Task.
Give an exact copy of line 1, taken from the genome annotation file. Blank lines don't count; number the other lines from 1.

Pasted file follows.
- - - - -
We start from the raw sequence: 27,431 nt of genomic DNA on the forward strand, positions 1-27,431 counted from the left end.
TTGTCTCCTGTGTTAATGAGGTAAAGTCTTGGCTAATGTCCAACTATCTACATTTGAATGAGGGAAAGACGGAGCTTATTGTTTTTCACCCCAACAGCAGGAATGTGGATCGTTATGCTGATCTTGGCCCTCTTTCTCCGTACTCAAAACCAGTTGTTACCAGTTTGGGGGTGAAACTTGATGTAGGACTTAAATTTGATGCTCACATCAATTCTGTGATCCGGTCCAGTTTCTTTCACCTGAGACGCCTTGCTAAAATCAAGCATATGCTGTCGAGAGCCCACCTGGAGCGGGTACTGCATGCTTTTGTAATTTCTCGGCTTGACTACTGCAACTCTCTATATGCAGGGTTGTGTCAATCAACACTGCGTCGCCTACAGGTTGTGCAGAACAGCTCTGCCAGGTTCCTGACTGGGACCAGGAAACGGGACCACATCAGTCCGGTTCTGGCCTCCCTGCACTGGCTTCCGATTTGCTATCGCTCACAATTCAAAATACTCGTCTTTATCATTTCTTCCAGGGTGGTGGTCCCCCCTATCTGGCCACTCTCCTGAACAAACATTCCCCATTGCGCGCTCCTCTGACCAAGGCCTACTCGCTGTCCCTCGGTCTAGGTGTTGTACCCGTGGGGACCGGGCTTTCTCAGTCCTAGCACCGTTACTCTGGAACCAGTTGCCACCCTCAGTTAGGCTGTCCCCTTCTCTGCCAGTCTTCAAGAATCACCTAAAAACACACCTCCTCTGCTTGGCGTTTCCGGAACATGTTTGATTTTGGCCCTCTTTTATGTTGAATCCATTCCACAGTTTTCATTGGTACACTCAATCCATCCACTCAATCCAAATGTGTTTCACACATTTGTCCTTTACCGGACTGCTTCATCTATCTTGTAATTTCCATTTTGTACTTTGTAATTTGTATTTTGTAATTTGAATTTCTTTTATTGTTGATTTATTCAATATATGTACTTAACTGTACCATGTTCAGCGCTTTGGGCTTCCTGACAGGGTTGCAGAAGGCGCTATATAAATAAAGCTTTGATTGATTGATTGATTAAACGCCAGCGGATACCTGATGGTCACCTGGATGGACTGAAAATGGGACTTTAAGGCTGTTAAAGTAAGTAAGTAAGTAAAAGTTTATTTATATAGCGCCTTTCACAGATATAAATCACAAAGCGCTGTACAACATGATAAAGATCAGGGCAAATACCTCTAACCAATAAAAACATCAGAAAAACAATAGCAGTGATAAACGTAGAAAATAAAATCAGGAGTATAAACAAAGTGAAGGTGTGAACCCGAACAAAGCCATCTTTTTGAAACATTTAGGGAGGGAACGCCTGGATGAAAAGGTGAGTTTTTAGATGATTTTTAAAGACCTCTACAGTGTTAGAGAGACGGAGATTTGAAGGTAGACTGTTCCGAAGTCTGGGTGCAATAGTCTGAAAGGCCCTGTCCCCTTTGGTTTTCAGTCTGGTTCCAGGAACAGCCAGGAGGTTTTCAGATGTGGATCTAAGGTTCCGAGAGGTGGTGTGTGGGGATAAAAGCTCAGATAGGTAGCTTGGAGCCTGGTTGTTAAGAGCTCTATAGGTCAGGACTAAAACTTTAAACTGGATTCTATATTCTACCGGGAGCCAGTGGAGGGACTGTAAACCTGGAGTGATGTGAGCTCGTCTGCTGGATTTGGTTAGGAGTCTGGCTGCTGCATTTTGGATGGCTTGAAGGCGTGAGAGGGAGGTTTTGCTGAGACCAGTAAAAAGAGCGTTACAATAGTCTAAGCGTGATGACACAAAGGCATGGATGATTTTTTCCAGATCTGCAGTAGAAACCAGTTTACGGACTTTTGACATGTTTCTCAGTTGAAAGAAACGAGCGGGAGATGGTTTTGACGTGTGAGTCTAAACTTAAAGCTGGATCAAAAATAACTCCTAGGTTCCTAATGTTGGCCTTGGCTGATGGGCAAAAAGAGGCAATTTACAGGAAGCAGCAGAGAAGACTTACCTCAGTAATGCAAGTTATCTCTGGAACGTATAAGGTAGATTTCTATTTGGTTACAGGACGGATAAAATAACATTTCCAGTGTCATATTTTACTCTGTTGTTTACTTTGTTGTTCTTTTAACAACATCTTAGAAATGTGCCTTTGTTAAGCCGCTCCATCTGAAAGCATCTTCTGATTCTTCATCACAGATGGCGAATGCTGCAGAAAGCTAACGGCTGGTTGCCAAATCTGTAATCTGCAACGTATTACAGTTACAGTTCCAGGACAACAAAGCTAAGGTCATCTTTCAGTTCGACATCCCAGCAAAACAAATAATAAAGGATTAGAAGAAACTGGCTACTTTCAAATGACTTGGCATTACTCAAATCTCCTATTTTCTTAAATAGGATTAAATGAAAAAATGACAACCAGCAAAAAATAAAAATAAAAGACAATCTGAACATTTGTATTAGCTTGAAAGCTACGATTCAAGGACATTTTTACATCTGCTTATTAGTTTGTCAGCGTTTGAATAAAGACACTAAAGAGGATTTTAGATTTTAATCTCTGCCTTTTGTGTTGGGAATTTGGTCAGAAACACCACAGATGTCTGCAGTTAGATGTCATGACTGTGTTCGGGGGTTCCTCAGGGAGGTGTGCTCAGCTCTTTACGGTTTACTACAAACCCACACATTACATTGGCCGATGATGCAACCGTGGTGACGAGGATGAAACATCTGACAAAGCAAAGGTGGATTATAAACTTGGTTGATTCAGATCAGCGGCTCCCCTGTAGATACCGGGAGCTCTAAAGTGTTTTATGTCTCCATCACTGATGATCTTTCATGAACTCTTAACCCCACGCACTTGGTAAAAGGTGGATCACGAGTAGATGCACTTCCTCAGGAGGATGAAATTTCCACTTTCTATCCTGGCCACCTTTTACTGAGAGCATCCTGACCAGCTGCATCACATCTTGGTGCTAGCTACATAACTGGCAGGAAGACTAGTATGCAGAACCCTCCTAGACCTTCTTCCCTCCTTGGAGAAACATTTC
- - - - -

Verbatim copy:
We start from the raw sequence: 27,431 nt of genomic DNA on the forward strand, positions 1-27,431 counted from the left end.